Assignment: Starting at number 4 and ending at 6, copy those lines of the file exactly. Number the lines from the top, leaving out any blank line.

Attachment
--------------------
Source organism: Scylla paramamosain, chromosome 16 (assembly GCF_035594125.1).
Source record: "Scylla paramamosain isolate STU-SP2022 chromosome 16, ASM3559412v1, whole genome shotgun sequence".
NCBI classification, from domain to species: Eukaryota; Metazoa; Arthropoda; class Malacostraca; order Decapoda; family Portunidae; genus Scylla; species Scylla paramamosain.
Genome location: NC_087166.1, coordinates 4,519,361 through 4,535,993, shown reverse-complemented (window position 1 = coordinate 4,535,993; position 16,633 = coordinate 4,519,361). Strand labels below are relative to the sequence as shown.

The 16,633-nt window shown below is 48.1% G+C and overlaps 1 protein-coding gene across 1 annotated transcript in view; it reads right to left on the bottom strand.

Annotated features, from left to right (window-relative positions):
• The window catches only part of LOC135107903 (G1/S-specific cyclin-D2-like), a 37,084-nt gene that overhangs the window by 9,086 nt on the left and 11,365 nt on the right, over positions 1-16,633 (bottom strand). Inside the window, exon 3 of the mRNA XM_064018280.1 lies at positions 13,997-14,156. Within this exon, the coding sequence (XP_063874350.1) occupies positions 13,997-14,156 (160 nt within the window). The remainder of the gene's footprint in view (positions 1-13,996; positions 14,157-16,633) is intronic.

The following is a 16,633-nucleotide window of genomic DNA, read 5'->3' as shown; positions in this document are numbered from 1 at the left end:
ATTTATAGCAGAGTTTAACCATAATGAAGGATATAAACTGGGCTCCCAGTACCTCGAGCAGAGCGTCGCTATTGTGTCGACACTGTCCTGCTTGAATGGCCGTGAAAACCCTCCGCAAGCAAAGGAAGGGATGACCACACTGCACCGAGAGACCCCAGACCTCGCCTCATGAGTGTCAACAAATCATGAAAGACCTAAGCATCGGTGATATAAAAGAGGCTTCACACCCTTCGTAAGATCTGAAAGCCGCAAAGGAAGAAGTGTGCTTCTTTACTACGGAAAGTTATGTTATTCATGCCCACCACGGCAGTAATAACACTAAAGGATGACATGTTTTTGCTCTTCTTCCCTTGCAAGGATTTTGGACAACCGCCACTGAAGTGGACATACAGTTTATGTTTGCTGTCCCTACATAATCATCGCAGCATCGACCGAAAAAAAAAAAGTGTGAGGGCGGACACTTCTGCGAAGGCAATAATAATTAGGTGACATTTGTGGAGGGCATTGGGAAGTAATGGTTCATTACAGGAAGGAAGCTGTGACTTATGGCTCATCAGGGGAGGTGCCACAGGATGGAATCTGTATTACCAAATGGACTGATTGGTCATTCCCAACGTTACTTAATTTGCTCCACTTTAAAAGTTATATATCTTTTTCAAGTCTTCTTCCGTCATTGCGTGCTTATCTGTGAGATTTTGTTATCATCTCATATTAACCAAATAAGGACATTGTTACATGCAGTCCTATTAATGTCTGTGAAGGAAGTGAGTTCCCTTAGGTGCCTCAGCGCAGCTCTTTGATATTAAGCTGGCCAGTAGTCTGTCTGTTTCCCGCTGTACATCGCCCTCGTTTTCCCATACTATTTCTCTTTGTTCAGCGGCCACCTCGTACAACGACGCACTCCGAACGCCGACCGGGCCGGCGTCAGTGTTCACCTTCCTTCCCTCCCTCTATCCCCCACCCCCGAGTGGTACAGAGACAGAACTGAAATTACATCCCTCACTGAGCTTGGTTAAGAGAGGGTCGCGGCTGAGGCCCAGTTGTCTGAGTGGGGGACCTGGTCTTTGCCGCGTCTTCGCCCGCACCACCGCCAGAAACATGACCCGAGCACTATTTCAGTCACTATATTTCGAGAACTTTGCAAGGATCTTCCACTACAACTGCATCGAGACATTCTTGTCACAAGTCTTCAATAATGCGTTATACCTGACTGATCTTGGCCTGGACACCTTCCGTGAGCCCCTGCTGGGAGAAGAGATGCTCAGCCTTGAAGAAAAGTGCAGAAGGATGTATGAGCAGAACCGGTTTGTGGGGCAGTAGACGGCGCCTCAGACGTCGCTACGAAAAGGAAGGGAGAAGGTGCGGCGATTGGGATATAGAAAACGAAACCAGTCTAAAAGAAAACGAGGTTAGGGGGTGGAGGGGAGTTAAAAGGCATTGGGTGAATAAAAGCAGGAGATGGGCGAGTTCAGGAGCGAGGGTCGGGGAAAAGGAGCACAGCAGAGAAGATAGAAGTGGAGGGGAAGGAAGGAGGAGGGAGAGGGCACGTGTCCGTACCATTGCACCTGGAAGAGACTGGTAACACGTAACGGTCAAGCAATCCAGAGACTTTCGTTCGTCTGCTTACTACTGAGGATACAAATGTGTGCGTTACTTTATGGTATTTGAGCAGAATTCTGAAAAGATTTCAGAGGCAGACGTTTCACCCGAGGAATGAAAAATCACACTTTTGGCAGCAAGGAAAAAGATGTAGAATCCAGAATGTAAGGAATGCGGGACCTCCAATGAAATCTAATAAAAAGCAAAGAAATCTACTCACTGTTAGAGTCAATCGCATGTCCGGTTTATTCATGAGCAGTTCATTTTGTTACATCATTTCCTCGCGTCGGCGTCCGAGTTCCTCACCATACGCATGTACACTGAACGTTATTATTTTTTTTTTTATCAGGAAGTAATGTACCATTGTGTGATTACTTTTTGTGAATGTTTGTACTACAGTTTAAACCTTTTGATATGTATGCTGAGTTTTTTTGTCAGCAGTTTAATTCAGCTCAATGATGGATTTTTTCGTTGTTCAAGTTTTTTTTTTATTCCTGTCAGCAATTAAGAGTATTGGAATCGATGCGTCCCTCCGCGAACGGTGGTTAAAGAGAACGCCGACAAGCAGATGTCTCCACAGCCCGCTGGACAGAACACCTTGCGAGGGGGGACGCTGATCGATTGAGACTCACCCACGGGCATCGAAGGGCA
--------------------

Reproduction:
Genome location: NC_087166.1, coordinates 4,519,361 through 4,535,993, shown reverse-complemented (window position 1 = coordinate 4,535,993; position 16,633 = coordinate 4,519,361). Strand labels below are relative to the sequence as shown.

The 16,633-nt window shown below is 48.1% G+C and overlaps 1 protein-coding gene across 1 annotated transcript in view; it reads right to left on the bottom strand.

Annotated features, from left to right (window-relative positions):